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-   -   The Perfect Traveler (http://www.sailnet.com/forums/racing-articles/20902-perfect-traveler.html)

Sam Boyle 05-12-2004 09:00 PM

The Perfect Traveler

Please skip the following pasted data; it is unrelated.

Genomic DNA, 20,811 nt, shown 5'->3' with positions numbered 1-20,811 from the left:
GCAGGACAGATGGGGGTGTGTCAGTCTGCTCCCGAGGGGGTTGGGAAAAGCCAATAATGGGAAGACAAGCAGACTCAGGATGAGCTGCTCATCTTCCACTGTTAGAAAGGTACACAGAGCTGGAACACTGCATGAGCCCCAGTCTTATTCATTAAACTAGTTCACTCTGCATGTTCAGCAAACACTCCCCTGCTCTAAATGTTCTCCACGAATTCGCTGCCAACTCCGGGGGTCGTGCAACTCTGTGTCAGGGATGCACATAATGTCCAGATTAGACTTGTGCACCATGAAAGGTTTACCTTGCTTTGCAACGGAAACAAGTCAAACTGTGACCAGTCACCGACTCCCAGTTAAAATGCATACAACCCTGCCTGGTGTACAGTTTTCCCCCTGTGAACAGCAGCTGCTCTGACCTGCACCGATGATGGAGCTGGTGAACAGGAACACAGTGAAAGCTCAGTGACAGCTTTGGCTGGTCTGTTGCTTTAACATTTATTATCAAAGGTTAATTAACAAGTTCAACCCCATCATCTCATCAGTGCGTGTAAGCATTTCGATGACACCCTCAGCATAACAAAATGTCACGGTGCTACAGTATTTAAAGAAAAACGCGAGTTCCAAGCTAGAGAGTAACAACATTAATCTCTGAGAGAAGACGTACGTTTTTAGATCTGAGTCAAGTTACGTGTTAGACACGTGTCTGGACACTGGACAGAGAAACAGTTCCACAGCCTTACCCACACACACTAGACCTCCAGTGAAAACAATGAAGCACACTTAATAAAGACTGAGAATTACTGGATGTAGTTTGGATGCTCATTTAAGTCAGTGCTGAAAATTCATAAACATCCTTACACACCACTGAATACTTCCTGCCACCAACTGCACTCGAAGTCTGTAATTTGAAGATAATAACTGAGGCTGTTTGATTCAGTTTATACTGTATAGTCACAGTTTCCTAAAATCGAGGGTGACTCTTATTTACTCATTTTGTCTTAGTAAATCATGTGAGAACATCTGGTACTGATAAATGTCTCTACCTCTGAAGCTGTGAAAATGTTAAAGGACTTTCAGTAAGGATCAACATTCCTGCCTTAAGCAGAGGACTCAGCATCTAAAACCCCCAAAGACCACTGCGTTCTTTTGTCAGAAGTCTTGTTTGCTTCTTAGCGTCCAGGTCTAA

<HTML><P><TABLE cellSpacing=0 cellPadding=0 align=right border=0><TBODY><TR><TD width=8></TD><TD vAlign=top align=left width=250><IMG height=333 src="http://www.sailnet.com/images/content/authors/boyles/041904_sb_gritProfileinyard.jpg" width=250><BR><DIV class=captionheader align=left><FONT color=#000000><B>The saga of SailNet's flagship continues: from the yard, to the water, to&nbsp;her first race, to&nbsp;her crew's list of demands!&nbsp;</B></FONT></DIV></TD></TR><TR><TD colSpan=2 height=8></TD></TR></TBODY></TABLE>If you've been following the saga (OK, so it's a short saga at this point) of <I>Grit</I>, our project boat<SPAN style="FONT-SIZE: 12pt; FONT-FAMILY: 'Times New Roman'; mso-fareast-font-family: 'Times New Roman'; mso-ansi-language: EN-US; mso-fareast-language: EN-US; mso-bidi-language: AR-SA">—</SPAN>a 77 Pearson 10 Meter, then you know that our first race ended with a list of demands from the crew.&nbsp;One of the items high on their list was as they explained it: “A traveler that actually travels.”&nbsp;&nbsp;<P>To be fair, this was not an unreasonable request.&nbsp;It is rather difficult to trim the mainsheet when your traveler is downwind<SPAN style="FONT-SIZE: 12pt; FONT-FAMILY: 'Times New Roman'; mso-fareast-font-family: 'Times New Roman'; mso-ansi-language: EN-US; mso-fareast-language: EN-US; mso-bidi-language: AR-SA">—</SPAN>particularly when it seems determined to stay there despite your best efforts to move it elsewhere.&nbsp;&nbsp;It's also tough explaining to the crew why they should be willing to brace against the coaming and push with both feet in order to move said traveler upwind.&nbsp;&nbsp;Did I mention that I was also concerned about paying for chiropractic treatments after a long race?</P><P>Armed with the understanding that we needed to remedy this situation, I set out to find the perfect traveler for <I>Grit</I>.&nbsp;&nbsp;Not wanting to reinvent the wheel, the first place I went was the <A class=articlelink href="http://www.sailnet.com/email_lists/processing/index.cfm?list=pearson" target=_blank>Pearson Owner's list </A>. This is a collection of 375 Pearson owners who have banded together to share experiences and ideas on how to get the most from their sailboats.&nbsp;&nbsp;(SailNet hosts about 200 of these groups for a wide range of sailboats.&nbsp;&nbsp;You can see a complete list of all the groups at <A class=articlelink href="http://www.sailnet.com/email_lists/List_BoatOwner.cfm?alpha=all" target=_blank>SailNet's Boat Owners Groups</A>.&nbsp;&nbsp;</P><P><P><TABLE cellSpacing=0 cellPadding=0 align=right border=0><TBODY><TR><TD width=8></TD><TD vAlign=top align=left width=250><IMG height=333 src="http://www.sailnet.com/images/content/authors/boyles/051404_traveler.jpg" width=250><BR><DIV class=captionheader align=left><FONT color=#000000><B>The existing traveler on <EM>Grit</EM> may have been state of the art in 1977, but 27 years later it almost drove the crew to mutinity.</B></FONT></DIV></TD></TR><TR><TD colSpan=2 height=8></TD></TR></TBODY></TABLE>From this group I quickly gleaned two things.&nbsp;&nbsp;First, the existing traveler was “state of the art” when the boat was built in 1977.&nbsp;&nbsp;Second, the definition of “state of the art” had matured significantly in the intervening 27 years.&nbsp;&nbsp;The original traveler was no longer manufactured.&nbsp;&nbsp;Some parts were available, but the consensus was that it simply wasn't worth the effort to rebuild.&nbsp;&nbsp;It ran on four delrin wheels and even when new, did not move freely under load.&nbsp;&nbsp;Also, the control lines were set up with a 3:1 system that didn't provide enough leverage when the wind picked up.&nbsp;&nbsp;The cam cleats were add-ons, not original equipment,&nbsp;and they weren't adjustable; they were locked-in pointing dead aft, making adjustments from anywhere but dead aft a major chore.&nbsp;&nbsp;Finally, the mainsheet blocks were tired after all those years in the sun.&nbsp;&nbsp;While a good cleaning might have made them run a little more freely, and a smaller line certainly would have helped, the 4:1 ratio they provided was a little too slow for light air and little too weak for a heavier breeze.</P><P>Being something of an “economy-minded” guy, I resisted the advice to heave this system until the crew&nbsp;finally wore me down.&nbsp;&nbsp;I think the final shot was something along the lines of “There's only a couple of places where you should really spend the money to buy first class and the traveler is one of them.”&nbsp;&nbsp;I pondered that advice and decided it was worth a whole lot more than I paid for it.&nbsp;&nbsp;The traveler and mainsheet system are one of the&nbsp;essential controls on the boat.&nbsp;&nbsp;Being able to use them quickly and efficiently is the key to getting the boat to perform at its potential.&nbsp;&nbsp;Having been a slow sailor all my life, and now having the racing bug, I was all for maximum performance.</P><P><TABLE cellSpacing=0 cellPadding=0 align=right border=0><TBODY><TR><TD width=8></TD><TD vAlign=top align=left width=300><IMG height=250 src="http://www.sailnet.com/images/content/authors/boyles/112403_SB_newboat.jpg" width=300><BR><DIV class=captionheader align=left><FONT color=#000000><B>Accepting that the old system on board <EM>Grit</EM>&nbsp;needed replacing turned out to be the easiest decision; the tough part was narrowing down the selection of its replacement.</B></FONT></DIV></TD></TR><TR><TD colSpan=2 height=8></TD></TR></TBODY></TABLE>Deciding to replace the old system was the easy part; now I was faced with a myriad of choices for the new system.&nbsp;&nbsp;There are literally dozens of different configurations available from the manufacturers who specialize in these parts.&nbsp;&nbsp;Once again I turned to the list to see what advice would be forthcoming.&nbsp;&nbsp;The consensus, if you can call it that, was quick and to the point.&nbsp;&nbsp;While there was a variety of equipment doing the job, the most satisfied owners&nbsp;seemed to be the ones who chose Harken traveler systems.&nbsp;&nbsp;And, the happiest of the lot were those who went for the Harken Windward Sheeting Car.&nbsp;&nbsp;Not being a die-hard racer, I had no idea what a Windward Sheeting Car was.&nbsp;&nbsp;So I checked in with some of our in-house gurus and learned that the WWS Car is an ingenious device that automatically releases the leeward control line on the traveler car.&nbsp;&nbsp;What this means is that you can tack without fooling around with the control lines…the windward line will automatically lock at the same time the leeward line releases.&nbsp;&nbsp;This sounded like heaven to the guy who just finished a race where we had to move aft to line up and manually uncleat the control lines at every tack. <P>Some quick research in the SailNet Store and on the Harken site indicated that Harken recommended the mid-size traveler system.&nbsp;&nbsp;I also learned that Harken had recently redesigned this system to incorporate “captive” bearings – meaning that one no longer has to worry about losing the bearings anytime the car is removed from the track.&nbsp;&nbsp;Having decided on the traveler car system, the only thing left was the mainsheet system itself.&nbsp;&nbsp;</P><P><P><TABLE cellSpacing=0 cellPadding=0 align=right border=0><TBODY><TR><TD width=8></TD><TD vAlign=top align=left width=250><IMG height=188 src="http://www.sailnet.com/images/content/authors/boyles/051404_newsystem.jpg" width=250><BR><DIV class=captionheader align=left><FONT color=#000000><B><EM>Grit</EM>'s new traveler system components are seen here on proud display prior to their installion.</B></FONT></DIV></TD></TR><TR><TD colSpan=2 height=8></TD></TR></TBODY></TABLE>This was a frustrating choice.&nbsp;&nbsp;I could have a fast system or I could have a powerful system.&nbsp;&nbsp;Or, so I thought.&nbsp;&nbsp;More advice from the list and our in-house gurus followed.&nbsp;&nbsp;Soon I was looking at the Harken 2-Speed Mainsheet System.&nbsp;&nbsp;This is a combination of blocks that gives you a choice of a 3:1 or 6:1 ratio without the usual collection of additional blocks in a fine-tune system.&nbsp;&nbsp;I liked the simplicity of the solution as well as the reduced clutter.&nbsp;&nbsp;The 10-Meter doesn't have a lot of space available for elaborate mainsheet systems so this looked like the perfect set-up.&nbsp;&nbsp;Once again, the List confirmed my choice.&nbsp;&nbsp;The people who have a 2-Speed System raved about it.&nbsp;&nbsp;</P><P>Add some track, control line sheaves and a stand-up toggle and you've got a complete “2004 State-of-the-Art” mainsheet system for <I>GRIT</I>.&nbsp;&nbsp;In the next article we'll describe how we went about getting the track pre-bent to fit the camber of <EM>Grit</EM>'s bridge deck and the steps involved in installing our new system.&nbsp;&nbsp;</P><P>My most important learning discovery: Buying a complex system like a mainsheet traveler and blocks is a lot more complicated than simply picking up a catalog and ordering parts.&nbsp;&nbsp;The range of choices and capabilities has expanded exponentially in the 12 years since I last refit a boat.&nbsp;&nbsp;Unless you're doing this all the time, it really helps to seek advice from other owners and the professionals.&nbsp;&nbsp;And, selecting the base system is just the first step.&nbsp;&nbsp;You're going to face a bunch of minor choices in how to accessorize and fine-tune your selection so it is the perfect fit for your boat.&nbsp;&nbsp;We'll explore all that in the next article.&nbsp;&nbsp;For now, I'd just like to give a big thank you to the folks on the Pearson List and our in-house staff.&nbsp;&nbsp;They really helped this rusty sailor put together a well thought out and superb mainsheet system.</P><P>For those who are interested, here's a breakdown of the parts in the new system:</P><P>&nbsp;</P><TABLE cellPadding=5 width=468 align=center bgColor=#c4d7fc border=1><TBODY><TR><TD><A name=sidebar><P align=left><FONT face="Trebuchet MS, arial" color=#000000 size=+2><B><EM>Grit</EM>'s New Traveler System</B></FONT></P></A><TABLE cellSpacing=1 borderColorDark=#000099 cellPadding=2 width=450 align=center borderColorLight=#c4d7fc border=1><TBODY><TR align=middle bgColor=#ffffff><TD>Harken 1636</TD><TD>Windward&nbsp;Sheeting Traveler Car&nbsp;</TD></TR><TR align=middle bgColor=#c4d7fc><TD>Harken 1618.1.5</TD><TD>High Beam Track</TD></TR><TR align=middle bgColor=#ffffff><TD>Harken 1632</TD><TD>Double Sheave Control Blocks</TD></TR><TR align=middle bgColor=#c4d7fc><TD>Harken 332</TD><TD>2-Speed Mainsheet System</TD></TR><TR align=middle bgColor=#ffffff><TD>Harken 1622</TD><TD>End Caps for Track</TD></TR><TR align=middle bgColor=#c4d7fc><TD>Harken 1561</TD><TD>Stand-up Toggle for Traveler Car</TD></TR></TBODY></TABLE></TD></TR></TBODY></TABLE></HTML>